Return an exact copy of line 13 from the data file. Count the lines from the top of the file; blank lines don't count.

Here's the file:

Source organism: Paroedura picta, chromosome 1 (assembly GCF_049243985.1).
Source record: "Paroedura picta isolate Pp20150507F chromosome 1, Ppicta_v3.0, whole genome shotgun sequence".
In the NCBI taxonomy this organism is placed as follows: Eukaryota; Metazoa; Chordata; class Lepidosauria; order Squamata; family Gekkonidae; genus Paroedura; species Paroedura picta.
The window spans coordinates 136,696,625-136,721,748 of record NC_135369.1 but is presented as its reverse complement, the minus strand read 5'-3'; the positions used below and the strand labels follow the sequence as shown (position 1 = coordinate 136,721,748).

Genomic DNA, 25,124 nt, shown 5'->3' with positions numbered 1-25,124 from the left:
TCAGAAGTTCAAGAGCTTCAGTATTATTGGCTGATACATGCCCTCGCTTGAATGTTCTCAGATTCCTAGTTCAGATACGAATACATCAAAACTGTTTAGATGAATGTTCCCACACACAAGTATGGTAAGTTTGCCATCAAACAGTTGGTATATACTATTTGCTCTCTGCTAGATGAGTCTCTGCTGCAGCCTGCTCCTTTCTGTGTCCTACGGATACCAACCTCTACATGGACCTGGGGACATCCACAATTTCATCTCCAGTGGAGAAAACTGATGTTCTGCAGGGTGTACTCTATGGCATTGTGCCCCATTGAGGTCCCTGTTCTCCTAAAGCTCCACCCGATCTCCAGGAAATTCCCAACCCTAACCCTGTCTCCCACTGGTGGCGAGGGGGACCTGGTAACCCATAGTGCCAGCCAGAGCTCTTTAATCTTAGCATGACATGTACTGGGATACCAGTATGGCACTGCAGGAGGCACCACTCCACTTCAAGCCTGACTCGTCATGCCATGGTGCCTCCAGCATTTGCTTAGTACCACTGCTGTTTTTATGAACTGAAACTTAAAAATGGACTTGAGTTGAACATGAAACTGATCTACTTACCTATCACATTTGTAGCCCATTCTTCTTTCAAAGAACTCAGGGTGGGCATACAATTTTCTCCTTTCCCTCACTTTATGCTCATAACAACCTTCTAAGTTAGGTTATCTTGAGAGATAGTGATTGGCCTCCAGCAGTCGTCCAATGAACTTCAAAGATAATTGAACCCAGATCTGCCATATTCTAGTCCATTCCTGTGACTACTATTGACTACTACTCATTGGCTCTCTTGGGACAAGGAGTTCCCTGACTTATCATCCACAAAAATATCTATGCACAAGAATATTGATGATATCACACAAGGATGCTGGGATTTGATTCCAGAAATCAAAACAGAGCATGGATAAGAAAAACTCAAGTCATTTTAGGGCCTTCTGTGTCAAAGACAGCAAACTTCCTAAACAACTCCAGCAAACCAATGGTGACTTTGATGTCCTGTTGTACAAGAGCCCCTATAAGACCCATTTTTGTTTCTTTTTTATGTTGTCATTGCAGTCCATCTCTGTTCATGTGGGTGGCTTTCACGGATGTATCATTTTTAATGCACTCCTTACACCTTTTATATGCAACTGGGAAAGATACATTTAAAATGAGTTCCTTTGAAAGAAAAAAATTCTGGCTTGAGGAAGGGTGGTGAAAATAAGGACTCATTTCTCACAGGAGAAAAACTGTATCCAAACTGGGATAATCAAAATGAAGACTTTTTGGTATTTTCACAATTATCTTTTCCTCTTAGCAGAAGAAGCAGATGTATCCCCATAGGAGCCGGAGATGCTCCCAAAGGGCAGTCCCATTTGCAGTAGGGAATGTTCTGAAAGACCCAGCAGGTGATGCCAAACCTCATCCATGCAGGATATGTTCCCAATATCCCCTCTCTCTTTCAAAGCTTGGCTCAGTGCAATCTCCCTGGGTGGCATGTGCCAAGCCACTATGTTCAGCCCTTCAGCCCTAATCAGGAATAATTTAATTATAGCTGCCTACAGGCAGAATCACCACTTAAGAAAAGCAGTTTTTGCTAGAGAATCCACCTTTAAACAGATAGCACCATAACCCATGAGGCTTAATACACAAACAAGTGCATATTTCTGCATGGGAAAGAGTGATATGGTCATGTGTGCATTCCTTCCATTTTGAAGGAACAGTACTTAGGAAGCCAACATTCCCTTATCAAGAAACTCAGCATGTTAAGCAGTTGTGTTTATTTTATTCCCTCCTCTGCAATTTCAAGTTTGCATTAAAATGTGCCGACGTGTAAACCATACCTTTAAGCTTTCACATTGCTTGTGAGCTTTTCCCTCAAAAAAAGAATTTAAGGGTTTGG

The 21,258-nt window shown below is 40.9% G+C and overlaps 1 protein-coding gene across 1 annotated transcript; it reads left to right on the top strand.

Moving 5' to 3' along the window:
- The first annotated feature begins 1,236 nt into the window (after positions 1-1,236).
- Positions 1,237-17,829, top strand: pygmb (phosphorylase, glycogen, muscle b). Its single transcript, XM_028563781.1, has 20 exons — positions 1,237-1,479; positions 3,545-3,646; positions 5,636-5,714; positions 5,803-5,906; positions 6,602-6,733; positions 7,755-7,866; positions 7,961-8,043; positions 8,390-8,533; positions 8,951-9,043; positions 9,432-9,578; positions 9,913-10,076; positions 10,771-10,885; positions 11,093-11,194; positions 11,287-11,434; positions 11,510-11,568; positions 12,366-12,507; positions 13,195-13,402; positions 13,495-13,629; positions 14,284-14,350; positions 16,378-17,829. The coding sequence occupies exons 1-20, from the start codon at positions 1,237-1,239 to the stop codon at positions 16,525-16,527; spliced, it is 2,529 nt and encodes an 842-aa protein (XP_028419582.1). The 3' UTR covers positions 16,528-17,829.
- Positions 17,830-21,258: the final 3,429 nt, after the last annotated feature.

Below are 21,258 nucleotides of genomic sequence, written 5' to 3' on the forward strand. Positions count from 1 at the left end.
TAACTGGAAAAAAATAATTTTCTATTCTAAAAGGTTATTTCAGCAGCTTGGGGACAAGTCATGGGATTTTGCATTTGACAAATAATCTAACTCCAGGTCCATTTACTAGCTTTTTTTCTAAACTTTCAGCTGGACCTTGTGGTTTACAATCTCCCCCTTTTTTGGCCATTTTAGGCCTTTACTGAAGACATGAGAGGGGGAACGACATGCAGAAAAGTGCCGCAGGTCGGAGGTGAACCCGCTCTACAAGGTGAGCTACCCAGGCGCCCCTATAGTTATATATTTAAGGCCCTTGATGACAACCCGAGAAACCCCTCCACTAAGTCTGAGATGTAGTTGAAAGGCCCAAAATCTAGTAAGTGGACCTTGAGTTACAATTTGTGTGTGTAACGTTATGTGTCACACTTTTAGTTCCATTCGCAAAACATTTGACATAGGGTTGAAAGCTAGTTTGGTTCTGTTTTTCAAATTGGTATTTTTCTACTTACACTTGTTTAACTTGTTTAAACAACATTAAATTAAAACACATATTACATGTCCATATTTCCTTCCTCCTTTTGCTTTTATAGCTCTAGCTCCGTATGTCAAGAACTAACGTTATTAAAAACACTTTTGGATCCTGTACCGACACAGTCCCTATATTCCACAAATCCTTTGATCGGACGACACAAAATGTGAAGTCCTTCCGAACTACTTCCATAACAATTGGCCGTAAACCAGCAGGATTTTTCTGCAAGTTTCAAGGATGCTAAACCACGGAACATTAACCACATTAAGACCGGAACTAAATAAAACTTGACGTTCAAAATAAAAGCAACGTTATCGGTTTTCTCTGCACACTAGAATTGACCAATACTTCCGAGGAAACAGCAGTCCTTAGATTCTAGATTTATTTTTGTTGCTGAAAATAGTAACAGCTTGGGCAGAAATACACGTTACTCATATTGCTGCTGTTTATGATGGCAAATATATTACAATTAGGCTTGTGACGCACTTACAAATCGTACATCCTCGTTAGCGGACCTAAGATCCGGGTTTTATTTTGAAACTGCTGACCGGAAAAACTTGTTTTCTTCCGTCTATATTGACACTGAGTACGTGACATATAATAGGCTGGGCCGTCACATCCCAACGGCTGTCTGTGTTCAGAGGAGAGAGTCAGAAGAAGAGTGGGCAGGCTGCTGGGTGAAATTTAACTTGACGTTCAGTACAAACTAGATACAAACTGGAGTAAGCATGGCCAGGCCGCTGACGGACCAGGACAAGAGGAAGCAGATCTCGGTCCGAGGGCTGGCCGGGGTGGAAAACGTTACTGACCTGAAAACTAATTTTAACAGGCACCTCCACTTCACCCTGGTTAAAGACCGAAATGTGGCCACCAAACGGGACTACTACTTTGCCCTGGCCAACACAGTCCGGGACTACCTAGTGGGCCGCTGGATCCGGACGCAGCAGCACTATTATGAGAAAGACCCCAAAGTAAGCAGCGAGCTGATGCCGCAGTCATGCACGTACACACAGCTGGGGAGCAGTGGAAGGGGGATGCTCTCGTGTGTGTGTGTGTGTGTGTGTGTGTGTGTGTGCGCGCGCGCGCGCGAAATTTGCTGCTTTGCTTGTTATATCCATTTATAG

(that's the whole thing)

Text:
TAACTGGAAAAAAATAATTTTCTATTCTAAAAGGTTATTTCAGCAGCTTGGGGACAAGTCATGGGATTTTGCATTTGACAAATAATCTAACTCCAGGTCCATTTACTAGCTTTTTTTCTAAACTTTCAGCTGGACCTTGTGGTTTACAATCTCCCCCTTTTTTGGCCATTTTAGGCCTTTACTGAAGACATGAGAGGGGGAACGACATGCAGAAAAGTGCCGCAGGTCGGAGGTGAACCCGCTCTACAAGGTGAGCTACCCAGGCGCCCCTATAGTTATATATTTAAGGCCCTTGATGACAACCCGAGAAACCCCTCCACTAAGTCTGAGATGTAGTTGAAAGGCCCAAAATCTAGTAAGTGGACCTTGAGTTACAATTTGTGTGTGTAACGTTATGTGTCACACTTTTAGTTCCATTCGCAAAACATTTGACATAGGGTTGAAAGCTAGTTTGGTTCTGTTTTTCAAATTGGTATTTTTCTACTTACACTTGTTTAACTTGTTTAAACAACATTAAATTAAAACACATATTACATGTCCATATTTCCTTCCTCCTTTTGCTTTTATAGCTCTAGCTCCGTATGTCAAGAACTAACGTTATTAAAAACACTTTTGGATCCTGTACCGACACAGTCCCTATATTCCACAAATCCTTTGATCGGACGACACAAAATGTGAAGTCCTTCCGAACTACTTCCATAACAATTGGCCGTAAACCAGCAGGATTTTTCTGCAAGTTTCAAGGATGCTAAACCACGGAACATTAACCACATTAAGACCGGAACTAAATAAAACTTGACGTTCAAAATAAAAGCAACGTTATCGGTTTTCTCTGCACACTAGAATTGACCAATACTTCCGAGGAAACAGCAGTCCTTAGATTCTAGATTTATTTTTGTTGCTGAAAATAGTAACAGCTTGGGCAGAAATACACGTTACTCATATTGCTGCTGTTTATGATGGCAAATATATTACAATTAGGCTTGTGACGCACTTACAAATCGTACATCCTCGTTAGCGGACCTAAGATCCGGGTTTTATTTTGAAACTGCTGACCGGAAAAACTTGTTTTCTTCCGTCTATATTGACACTGAGTACGTGACATATAATAGGCTGGGCCGTCACATCCCAACGGCTGTCTGTGTTCAGAGGAGAGAGTCAGAAGAAGAGTGGGCAGGCTGCTGGGTGAAATTTAACTTGACGTTCAGTACAAACTAGATACAAACTGGAGTAAGCATGGCCAGGCCGCTGACGGACCAGGACAAGAGGAAGCAGATCTCGGTCCGAGGGCTGGCCGGGGTGGAAAACGTTACTGACCTGAAAACTAATTTTAACAGGCACCTCCACTTCACCCTGGTTAAAGACCGAAATGTGGCCACCAAACGGGACTACTACTTTGCCCTGGCCAACACAGTCCGGGACTACCTAGTGGGCCGCTGGATCCGGACGCAGCAGCACTATTATGAGAAAGACCCCAAAGTAAGCAGCGAGCTGATGCCGCAGTCATGCACGTACACACAGCTGGGGAGCAGTGGAAGGGGGATGCTCTCGTGTGTGTGTGTGTGTGTGTGTGTGTGTGTGTGCGCGCGCGCGCGCGAAATTTGCTGCTTTGCTTGTTATATCCATTTATAG